Polo logos: Beverly Hills Polo Club v Santa Monica Polo Club
The High Court of England & Wales finds trade mark infringement and passing off in a battle between polo logos. This case was brought by the proprietor of UK and EU trade marks for the BEVERLY HILLS POLO CLUB logo (below), registered in relation to, amongst others, clothing goods in class 25:
The proprietor brought proceedings for trade mark infringement and passing off relating to the defendants’ use of a number of SANTA MONICA POLO CLUB logos, mostly on clothing. These logos included the following variants:
On the evidence, the defendants had moved to the three horse logo after complaints by the trade mark proprietor about the one and two horse logos.
The court held that all of the one horse logos and the two horse logo infringed the UK and EU trade marks on the basis of likelihood of confusion, dilution and taking unfair advantage, and that the use of these signs also amounted to passing off. The judge appeared to base his findings in respect of the one horse logos on the fact that they are each dominated by the side-on depiction of a running pony plus polo player with a raised stick, together with other elements that are neither dominant nor distinctive. With the two horse logo, the judge cited the fact that although there were two horses, they were simply mirror images of each other, coupled with the curved lettering above and POLO CLUB beneath, all shown in capital letters. Other visual elements of the two horse logo such as the laurel wreath were deemed to be non-distinctive.
Overall, the court’s findings in relation to the one and two horse logos may come as something of a surprise, in light of the number and nature of the visual differences that are present compared with the BEVERLY HILLS POLO CLUB trade marks. This, in turn, raises a note of caution in relation to clearance searching for logos of this type.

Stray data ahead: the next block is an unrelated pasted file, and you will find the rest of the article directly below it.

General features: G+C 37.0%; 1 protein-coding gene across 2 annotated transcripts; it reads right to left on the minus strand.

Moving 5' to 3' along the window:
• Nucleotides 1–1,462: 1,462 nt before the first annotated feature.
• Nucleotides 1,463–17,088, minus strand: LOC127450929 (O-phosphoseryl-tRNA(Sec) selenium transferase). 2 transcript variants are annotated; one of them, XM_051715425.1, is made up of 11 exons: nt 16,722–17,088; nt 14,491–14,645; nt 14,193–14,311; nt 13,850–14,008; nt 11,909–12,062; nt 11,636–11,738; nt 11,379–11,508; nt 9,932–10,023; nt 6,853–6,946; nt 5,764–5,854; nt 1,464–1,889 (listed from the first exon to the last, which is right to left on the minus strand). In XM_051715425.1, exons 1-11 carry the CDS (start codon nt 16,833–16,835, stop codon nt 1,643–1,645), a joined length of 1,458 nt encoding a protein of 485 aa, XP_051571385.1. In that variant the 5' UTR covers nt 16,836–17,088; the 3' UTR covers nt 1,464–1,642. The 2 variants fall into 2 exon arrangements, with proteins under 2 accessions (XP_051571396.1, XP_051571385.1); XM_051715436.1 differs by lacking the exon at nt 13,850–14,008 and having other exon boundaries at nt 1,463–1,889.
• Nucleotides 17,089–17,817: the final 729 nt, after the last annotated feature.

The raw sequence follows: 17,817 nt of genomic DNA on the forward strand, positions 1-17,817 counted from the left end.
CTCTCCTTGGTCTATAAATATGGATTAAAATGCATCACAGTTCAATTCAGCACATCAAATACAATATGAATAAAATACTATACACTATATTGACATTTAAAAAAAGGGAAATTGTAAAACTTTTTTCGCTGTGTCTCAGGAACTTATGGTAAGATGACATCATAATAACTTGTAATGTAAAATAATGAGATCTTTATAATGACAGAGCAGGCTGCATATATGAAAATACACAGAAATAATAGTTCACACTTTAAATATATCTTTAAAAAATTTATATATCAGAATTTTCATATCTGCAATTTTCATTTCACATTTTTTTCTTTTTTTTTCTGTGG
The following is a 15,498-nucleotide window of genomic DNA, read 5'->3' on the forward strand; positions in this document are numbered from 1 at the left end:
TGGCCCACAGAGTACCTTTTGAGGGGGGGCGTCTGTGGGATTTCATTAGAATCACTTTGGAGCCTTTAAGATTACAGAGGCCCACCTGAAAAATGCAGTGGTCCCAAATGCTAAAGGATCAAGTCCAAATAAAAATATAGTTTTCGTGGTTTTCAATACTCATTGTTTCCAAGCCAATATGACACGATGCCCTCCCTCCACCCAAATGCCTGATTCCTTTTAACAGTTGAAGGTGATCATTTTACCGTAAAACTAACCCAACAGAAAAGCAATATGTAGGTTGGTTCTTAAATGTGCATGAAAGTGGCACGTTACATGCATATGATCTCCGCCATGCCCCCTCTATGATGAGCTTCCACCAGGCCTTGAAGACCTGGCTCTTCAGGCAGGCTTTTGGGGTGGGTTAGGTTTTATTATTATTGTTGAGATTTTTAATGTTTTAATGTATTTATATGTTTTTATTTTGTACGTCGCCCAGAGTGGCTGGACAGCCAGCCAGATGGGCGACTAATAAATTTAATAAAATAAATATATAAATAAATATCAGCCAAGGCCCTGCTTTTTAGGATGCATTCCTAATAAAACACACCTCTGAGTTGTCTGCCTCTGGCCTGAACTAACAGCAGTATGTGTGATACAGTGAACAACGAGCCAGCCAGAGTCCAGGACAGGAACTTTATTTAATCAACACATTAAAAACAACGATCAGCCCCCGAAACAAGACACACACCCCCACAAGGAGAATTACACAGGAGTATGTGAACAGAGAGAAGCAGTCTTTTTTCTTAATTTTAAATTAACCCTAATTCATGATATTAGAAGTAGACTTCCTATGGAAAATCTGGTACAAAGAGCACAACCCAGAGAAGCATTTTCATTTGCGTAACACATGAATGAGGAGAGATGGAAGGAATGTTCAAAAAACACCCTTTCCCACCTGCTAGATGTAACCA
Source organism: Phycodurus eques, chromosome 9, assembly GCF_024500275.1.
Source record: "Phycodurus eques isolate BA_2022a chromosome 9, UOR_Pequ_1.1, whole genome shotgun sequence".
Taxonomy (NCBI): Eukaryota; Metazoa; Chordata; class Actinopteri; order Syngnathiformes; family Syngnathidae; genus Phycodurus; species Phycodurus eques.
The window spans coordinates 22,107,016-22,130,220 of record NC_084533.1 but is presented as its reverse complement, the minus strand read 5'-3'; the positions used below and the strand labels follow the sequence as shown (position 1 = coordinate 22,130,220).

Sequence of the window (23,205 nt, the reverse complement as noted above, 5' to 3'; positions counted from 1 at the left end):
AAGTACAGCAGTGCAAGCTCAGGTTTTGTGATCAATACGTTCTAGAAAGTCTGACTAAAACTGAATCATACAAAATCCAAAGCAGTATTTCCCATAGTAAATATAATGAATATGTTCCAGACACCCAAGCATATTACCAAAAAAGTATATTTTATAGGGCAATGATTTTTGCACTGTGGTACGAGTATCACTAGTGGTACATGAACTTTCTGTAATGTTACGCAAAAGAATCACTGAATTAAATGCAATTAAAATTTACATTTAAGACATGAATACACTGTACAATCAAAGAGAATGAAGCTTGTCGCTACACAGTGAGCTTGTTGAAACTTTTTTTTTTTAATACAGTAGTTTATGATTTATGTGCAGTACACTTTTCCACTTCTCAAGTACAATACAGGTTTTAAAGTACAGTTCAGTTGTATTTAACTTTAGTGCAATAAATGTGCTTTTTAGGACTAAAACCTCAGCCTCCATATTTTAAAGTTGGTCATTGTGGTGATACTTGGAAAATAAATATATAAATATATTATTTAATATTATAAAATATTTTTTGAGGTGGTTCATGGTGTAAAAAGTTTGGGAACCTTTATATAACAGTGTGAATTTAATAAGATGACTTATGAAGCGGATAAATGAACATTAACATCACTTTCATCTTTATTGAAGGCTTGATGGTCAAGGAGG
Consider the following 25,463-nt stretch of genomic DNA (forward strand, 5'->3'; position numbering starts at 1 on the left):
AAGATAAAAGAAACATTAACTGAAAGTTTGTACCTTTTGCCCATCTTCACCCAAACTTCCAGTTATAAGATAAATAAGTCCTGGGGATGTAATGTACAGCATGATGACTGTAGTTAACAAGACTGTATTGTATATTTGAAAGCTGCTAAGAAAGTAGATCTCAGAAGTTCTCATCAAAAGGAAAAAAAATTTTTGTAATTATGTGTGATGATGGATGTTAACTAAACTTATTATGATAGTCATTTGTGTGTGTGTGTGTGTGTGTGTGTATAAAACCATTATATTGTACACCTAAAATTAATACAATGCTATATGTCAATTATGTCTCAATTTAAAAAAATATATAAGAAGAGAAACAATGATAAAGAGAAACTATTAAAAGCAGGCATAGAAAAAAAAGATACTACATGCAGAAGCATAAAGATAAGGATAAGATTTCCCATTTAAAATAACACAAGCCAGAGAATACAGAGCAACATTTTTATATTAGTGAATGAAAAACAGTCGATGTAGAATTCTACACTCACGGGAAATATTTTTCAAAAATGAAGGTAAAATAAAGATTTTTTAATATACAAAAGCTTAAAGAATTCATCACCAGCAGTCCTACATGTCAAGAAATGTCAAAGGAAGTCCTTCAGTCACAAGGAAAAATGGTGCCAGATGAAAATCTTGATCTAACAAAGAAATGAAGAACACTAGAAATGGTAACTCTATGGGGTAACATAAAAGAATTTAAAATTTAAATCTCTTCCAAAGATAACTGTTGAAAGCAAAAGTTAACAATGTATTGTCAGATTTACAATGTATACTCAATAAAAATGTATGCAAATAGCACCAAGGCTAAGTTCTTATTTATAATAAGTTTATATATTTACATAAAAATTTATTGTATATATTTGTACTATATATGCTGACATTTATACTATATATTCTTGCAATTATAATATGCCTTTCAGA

With the three horse logo, on the other hand, the court held that the overall impression created by this sign was sufficiently different from the trade mark for there to be no likelihood of confusion or passing off. Nevertheless, the similarity of the three horse logo was still sufficient to “call to mind” the BEVERLY HILLS POLO CLUB trade marks and it therefore infringed on the basis of dilution and unfair advantage.
Points to note
Interestingly, in assessing reputation for the purpose of the dilution and unfair advantage claims (ie, infringement under Art. 9(2)(c) EUTM Regulation and s.10(3) Trade Marks Act 1994), the court accepted the proprietor’s argument that: “the reputation of the trade mark need not be in relation to the goods or services for which the trade mark is actually registered”.
Therefore, the court took into account the reputation gained as a result of the claimant’s use of the marks for luggage (for which the marks were not registered), in addition to its use in relation to the class 25 goods for which the marks were registered. In doing so, however, the judge noted that the greater the distance between the goods which actually generate a mark’s reputation, and the defendant’s goods, the less likely it will be that the average consumer will form any link with the mark and/or that there will be any damage to the mark.
On the question of whether use of the three horse logo took “unfair advantage”, the judge said: “Merely gaining advantage, without more, is not necessarily unfair. The added factor here which makes it unfair is that the defendants wanted to maintain continuity with [the one and two horse logos] which I have already found to infringe”. The judge went on to say: “It would be different if the defendants’ previous signs had not infringed, and/or if the three horse logo had made a clean break with them.
This case is a reminder of the perils of amending a sign in an attempt to avoid infringement, whilst retaining sufficient similarities to maintain continuity in the marketplace. Deciding where to draw the line is never easy, but a “clean break” is the safest course.
Further, there is a note of caution here about the relatively broad-brush approach taken by the court in its comparison of the BEVERLY HILLS POLO CLUB logo with the various SANTA MONICA POLO CLUB logos used by the defendant, for the purpose of assessing infringement. Arguably, the effect of this is tantamount to the grant of a monopoly over the use of a side-on view of a polo player coupled with the words POLO CLUB and a place name.
Case details at a glance
Jurisdiction: England & Wales
Decision level: High Court
Parties: LIFESTYLE EQUITIES C.V and LIFESTYLE LICENSING B.V (claimants) and SANTA MONICA POLO CLUB LIMITED & OTHERS
Citation:  EWHC 3313 (Ch)
Date: 21 December 2017
Full decision (bailii): http://dycip.com/polologos